(((bruces remarks: the Dutch collector Hans Moonen has the largest archive of propaganda leaflets that I've ever seen. The "Monroe bomb" and propaganda grenades are new to me, but he seems very well-informed.)))
"That the Americans saw the importance of psychological warfare can be seen from the fact that Captain James Monroe of the USAAF invented a bomb for the spreading of leaflets.
"The so-called Monroe bomb was taken into service. This bomb consisted of a paperboard cylinder in which up to 80,000 leaflets could fit. These bombs were dropped like normal bombs. A small detonator caused the cylinder to open at any given height. The leaflets were spread over a large area. All makes of bombers were used: American Flying fortresses B-17 and later B-24. Ten of these bombs fitted exactly in the bomb bay of a B-17.
"The picture shows a ground crew loading the Monroe bombs into a B-17. In England, over 75,000 Monroe bombs were produced. The only thing was that on (some very few) missions a bomb didn't open. That's why unopened Monroe bombs were found in Holland sometimes. Even 25 years after the war the Dutch bomb disposal had to dig up one still filled with, tightly packed, readable leaflets!
"I want to ask any visitor if they could help me to get original manuals (US / GB / German or other) for this kind of leaflet-drop related equipment (bombs, shells, balloons etc.). (...)
"The shelling method
"For short range combat propaganda, another technique was used: the shooting of leaflets with artillery grenades. This method was often used in North-Africa (1942/43) and after D-day on the front in Europe.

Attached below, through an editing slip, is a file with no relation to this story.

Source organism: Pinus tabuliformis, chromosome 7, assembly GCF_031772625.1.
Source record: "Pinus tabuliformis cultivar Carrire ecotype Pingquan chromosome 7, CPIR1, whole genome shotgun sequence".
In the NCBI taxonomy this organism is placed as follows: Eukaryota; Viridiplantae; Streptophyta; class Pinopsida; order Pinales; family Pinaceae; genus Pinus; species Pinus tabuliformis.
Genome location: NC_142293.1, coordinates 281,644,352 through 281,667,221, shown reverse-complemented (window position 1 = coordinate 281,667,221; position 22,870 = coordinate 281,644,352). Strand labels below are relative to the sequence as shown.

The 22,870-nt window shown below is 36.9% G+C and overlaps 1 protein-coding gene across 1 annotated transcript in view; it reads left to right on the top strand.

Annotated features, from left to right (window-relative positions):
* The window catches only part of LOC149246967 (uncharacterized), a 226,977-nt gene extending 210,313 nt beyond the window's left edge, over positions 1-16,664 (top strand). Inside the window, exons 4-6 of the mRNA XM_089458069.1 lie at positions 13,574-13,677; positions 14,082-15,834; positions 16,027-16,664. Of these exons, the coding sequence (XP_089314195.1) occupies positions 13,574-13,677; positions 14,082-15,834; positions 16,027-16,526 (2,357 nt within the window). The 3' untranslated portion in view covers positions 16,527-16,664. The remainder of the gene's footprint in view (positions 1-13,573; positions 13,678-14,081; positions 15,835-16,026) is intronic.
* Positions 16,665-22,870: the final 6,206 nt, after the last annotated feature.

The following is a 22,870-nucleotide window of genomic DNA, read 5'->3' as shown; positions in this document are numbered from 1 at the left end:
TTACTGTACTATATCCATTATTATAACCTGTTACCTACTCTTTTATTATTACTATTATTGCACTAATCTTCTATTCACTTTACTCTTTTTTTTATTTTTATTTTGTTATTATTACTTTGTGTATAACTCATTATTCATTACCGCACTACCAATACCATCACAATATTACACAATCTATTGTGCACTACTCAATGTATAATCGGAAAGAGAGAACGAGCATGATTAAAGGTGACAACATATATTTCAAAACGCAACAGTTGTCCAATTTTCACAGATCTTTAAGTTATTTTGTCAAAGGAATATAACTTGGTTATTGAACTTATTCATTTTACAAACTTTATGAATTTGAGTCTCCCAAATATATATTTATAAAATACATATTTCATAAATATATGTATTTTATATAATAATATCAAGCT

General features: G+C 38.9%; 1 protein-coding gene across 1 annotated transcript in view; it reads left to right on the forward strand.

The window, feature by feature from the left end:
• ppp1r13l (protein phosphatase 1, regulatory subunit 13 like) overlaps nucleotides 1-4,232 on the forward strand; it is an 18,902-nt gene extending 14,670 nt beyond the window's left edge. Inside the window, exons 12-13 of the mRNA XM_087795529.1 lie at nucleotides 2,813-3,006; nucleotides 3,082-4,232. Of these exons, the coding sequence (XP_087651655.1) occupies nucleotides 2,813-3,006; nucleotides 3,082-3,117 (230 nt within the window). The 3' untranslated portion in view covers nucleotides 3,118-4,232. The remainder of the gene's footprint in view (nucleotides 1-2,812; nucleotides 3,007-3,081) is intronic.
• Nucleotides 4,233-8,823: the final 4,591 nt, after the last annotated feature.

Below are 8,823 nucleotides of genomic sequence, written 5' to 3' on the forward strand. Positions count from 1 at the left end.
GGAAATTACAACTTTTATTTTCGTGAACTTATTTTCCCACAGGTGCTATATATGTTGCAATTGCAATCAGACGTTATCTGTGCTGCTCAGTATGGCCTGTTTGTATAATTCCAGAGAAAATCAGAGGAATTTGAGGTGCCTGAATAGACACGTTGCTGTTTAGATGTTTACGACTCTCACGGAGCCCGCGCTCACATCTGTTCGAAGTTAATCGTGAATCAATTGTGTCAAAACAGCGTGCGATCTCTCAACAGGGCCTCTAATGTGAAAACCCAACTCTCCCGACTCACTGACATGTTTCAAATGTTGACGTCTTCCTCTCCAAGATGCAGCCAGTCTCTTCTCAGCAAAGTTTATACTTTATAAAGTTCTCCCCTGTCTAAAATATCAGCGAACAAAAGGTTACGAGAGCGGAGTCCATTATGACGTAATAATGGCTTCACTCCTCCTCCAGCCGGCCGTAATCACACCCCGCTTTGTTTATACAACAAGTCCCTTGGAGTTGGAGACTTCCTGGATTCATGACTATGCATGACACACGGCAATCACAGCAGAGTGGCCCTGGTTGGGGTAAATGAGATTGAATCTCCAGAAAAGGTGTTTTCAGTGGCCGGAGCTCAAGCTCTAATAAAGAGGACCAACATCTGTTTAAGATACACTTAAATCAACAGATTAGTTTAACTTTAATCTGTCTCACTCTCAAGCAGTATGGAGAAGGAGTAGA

"For this purpose, smoke grenades were used. The smoke-cartridge was removed and replaced by small rolls of up to 400 leaflets. The British used a lot of 25 pounder grenades. See the picture of a unit filling grenades with leaflets. (The picture was taken in the vicinity of my hometown in the south of the Netherlands; I also know what leaflet is being filled here).
"The Americans used lots of 105 and 155 mm howitzer grenades in a similar way. A time fuse caused the grenade's explosive charge to expel the leaflets in air over enemy trenches. The firing of the gun often 'pushed together' the leaflets in the grenade which causes a very characteristic folding pattern on the leaflets. Also the expelling charge often burned parts of the leaflets. That's why those leaflets are mostly in a bad condition if seen on expositions.
"Nowadays still sometimes unexploded leaflet grenades are being found filled with readable leaflets.
Hans Moonen Copyright 1998; J.M.J.M. Moonen, Bernhardstraat 5, 6081 EN, Haelen, The Netherlands.
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